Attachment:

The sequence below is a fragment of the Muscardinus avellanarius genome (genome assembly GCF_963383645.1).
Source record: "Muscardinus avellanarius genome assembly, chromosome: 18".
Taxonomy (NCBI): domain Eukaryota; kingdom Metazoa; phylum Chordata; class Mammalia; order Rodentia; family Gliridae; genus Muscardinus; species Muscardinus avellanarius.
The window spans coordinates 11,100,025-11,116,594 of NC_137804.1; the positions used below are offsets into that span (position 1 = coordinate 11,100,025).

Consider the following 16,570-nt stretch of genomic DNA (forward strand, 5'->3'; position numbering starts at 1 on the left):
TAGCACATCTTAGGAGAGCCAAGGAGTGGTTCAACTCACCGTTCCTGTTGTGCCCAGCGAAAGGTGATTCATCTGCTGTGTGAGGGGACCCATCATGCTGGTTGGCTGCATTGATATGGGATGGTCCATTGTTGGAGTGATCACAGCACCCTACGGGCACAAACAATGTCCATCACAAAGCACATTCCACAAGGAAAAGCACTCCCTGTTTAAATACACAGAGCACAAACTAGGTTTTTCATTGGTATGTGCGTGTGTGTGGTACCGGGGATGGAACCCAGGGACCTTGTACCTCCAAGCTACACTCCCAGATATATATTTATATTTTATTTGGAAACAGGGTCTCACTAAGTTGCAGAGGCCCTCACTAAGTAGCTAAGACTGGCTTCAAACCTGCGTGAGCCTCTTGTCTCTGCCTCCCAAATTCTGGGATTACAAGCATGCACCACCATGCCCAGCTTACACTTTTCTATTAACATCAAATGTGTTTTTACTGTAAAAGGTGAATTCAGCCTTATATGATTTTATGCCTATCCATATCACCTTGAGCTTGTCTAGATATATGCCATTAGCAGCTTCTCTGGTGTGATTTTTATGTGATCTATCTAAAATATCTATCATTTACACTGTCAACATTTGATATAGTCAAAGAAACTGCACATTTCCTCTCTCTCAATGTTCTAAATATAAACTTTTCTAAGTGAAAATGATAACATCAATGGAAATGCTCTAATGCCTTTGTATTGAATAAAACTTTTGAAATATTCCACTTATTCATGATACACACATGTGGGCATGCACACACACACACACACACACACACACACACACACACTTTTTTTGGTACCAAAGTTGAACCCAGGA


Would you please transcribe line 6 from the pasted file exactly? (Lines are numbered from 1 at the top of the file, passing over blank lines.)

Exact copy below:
TAGCACATCTTAGGAGAGCCAAGGAGTGGTTCAACTCACCGTTCCTGTTGTGCCCAGCGAAAGGTGATTCATCTGCTGTGTGAGGGGACCCATCATGCTGGTTGGCTGCATTGATATGGGATGGTCCATTGTTGGAGTGATCACAGCACCCTACGGGCACAAACAATGTCCATCACAAAGCACATTCCACAAGGAAAAGCACTCCCTGTTTAAATACACAGAGCACAAACTAGGTTTTTCATTGGTATGTGCGTGTGTGTGGTACCGGGGATGGAACCCAGGGACCTTGTACCTCCAAGCTACACTCCCAGATATATATTTATATTTTATTTGGAAACAGGGTCTCACTAAGTTGCAGAGGCCCTCACTAAGTAGCTAAGACTGGCTTCAAACCTGCGTGAGCCTCTTGTCTCTGCCTCCCAAATTCTGGGATTACAAGCATGCACCACCATGCCCAGCTTACACTTTTCTATTAACATCAAATGTGTTTTTACTGTAAAAGGTGAATTCAGCCTTATATGATTTTATGCCTATCCATATCACCTTGAGCTTGTCTAGATATATGCCATTAGCAGCTTCTCTGGTGTGATTTTTATGTGATCTATCTAAAATATCTATCATTTACACTGTCAACATTTGATATAGTCAAAGAAACTGCACATTTCCTCTCTCTCAATGTTCTAAATATAAACTTTTCTAAGTGAAAATGATAACATCAATGGAAATGCTCTAATGCCTTTGTATTGAATAAAACTTTTGAAATATTCCACTTATTCATGATACACACATGTGGGCATGCACACACACACACACACACACACACACACACACACACTTTTTTTGGTACCAAAGTTGAACCCAGGA